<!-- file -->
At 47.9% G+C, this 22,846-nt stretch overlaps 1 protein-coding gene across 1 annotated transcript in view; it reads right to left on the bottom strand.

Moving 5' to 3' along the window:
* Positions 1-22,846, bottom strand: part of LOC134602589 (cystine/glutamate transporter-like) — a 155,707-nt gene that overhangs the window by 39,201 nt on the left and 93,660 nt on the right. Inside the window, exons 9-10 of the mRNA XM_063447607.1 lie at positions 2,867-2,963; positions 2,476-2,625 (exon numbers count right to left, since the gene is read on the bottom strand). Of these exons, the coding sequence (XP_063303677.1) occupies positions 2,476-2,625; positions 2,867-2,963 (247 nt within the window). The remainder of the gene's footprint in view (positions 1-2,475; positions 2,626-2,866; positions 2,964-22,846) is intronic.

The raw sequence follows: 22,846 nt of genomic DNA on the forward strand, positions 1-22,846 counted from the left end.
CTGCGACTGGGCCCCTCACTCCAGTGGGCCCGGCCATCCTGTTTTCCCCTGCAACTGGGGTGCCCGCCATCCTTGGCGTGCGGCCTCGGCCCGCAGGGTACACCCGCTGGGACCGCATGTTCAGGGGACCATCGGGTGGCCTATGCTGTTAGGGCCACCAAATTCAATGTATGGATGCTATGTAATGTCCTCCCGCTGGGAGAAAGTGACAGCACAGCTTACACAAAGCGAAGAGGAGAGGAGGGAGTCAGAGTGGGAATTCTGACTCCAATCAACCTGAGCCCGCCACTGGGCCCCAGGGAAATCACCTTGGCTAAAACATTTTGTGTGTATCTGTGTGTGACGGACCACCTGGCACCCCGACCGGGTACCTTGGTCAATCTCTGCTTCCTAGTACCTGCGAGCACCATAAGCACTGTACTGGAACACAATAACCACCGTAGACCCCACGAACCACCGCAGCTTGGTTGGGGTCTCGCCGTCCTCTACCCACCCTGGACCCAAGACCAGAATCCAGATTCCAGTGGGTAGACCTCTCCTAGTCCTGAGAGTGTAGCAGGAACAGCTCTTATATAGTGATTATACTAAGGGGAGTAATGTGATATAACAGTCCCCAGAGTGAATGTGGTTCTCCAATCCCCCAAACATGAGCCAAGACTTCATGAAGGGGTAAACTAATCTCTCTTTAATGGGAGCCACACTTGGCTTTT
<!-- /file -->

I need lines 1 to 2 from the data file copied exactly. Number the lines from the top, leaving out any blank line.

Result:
At 47.9% G+C, this 22,846-nt stretch overlaps 1 protein-coding gene across 1 annotated transcript in view; it reads right to left on the bottom strand.

Moving 5' to 3' along the window: